In other words, how do we not accept and push through and embrace this tremendous revolution and value creation and value exchange that the net has wrought, but rather how do we resist it? So when I look at the assortment of my colleagues, if you will, the great cyber thinkers, who are out there lecturing on economics these days. They pretend to be lecturing and sharing on how to embrace the revolution when actually what they are doing are sharing the most reactionary approaches to a world where things are becoming free, but they are not teaching companies, people, and businesses how to survive in and embrace what is going on. They are teaching them how to resist, how to hang on to the old economy in the face of a new economic order rather than how to maintain sustainable business practices in a new economic order.

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Excerpt 1 from "Program or Be Programmed" by Douglas Rushkoff

Program Or Be Programmed
 We are delighted to offer the audiobook version of Program or Be Programmed: Ten Commands for a Digital Age by Douglas Rushkoff on BetterListen!  Howard Rheingold, author of Smart Mobs: The Next Social Revolution, says that we should “Read this book [Program or Be Programmed] before and after you Tweet, Facebook, email, or YouTube.”  We agree.  Following is a transcribed excerpt from this fascinating book, read by Rushkoff himself.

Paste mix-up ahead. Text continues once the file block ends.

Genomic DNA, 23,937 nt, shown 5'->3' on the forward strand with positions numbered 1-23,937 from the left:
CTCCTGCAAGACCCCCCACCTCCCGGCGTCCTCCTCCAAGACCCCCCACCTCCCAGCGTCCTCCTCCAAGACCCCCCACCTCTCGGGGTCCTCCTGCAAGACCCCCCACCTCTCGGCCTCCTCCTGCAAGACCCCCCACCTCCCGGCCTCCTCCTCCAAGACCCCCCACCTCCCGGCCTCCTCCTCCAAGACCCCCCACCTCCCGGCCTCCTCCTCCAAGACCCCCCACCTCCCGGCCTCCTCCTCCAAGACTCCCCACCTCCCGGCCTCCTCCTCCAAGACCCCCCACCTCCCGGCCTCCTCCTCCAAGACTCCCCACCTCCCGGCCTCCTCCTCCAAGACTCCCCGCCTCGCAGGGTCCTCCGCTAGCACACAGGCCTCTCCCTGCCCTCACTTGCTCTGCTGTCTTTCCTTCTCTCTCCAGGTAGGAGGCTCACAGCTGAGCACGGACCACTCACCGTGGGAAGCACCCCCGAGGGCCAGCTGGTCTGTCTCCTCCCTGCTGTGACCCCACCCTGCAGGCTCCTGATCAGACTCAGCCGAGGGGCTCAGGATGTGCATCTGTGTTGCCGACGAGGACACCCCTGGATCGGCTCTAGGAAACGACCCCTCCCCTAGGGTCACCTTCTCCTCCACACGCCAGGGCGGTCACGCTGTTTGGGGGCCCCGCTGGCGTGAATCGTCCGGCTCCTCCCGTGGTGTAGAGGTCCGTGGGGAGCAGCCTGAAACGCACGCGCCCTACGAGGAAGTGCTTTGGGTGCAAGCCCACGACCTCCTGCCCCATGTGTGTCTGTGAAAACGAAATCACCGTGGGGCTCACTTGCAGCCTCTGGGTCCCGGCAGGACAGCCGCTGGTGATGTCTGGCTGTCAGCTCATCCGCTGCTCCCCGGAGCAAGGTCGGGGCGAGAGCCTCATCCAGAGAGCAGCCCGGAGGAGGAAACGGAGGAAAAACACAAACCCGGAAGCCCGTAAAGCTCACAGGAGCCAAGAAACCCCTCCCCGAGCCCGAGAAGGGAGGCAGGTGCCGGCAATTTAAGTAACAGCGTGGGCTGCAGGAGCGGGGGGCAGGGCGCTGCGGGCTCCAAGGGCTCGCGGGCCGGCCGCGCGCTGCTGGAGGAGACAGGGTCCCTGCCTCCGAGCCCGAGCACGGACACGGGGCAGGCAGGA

When human beings acquired language, we learned not just how to listen but how to speak.  When we gained literacy, we learned not just how to read but how to write. As we move into an increasingly digital reality, we must learn not just how to use programs but how to make them. In the emerging highly programmed landscape ahead, you will either create the software or you will be the software. It’s really that simple. Program or be programmed. Choose the former and you gain access to the control panel of civilization. Choose the latter and it could be the last real choice you get to make.


 
For while digital technologies are in many ways a natural outgrowth of what went before, they are also markedly different. Computers and networks are more than mere tools. They are like living things themselves. Unlike a rake, a pen, or even a jackhammer, a digital technology is programmed. This means it comes with instructions not just for its use but also for itself. As such technologies come to characterize the future of the way we live and work, the people programming them take on an increasingly important role in shaping our world and how it works. After that, it’s the digital technologies themselves that will be shaping our world both with and without our explicit cooperation.
 
That’s why this moment matters. We are creating a blueprint together. A design for our collective future. The possibilities for social, economic, practical, artistic, and even spiritual progress are tremendous. Just as words gave people the ability to pass on knowledge for what we now call civilization, networked activity could soon offer us access to shared thinking, an extension of consciousness still inconceivable to most of us today. The operating principals of commerce and culture from supply and demand to command and control could conceivably give way to an entirely more engaged, connected and collaborative mode of participation. But so far anyway, too many of us are finding our digital networks responding unpredictably or even opposed to our intentions.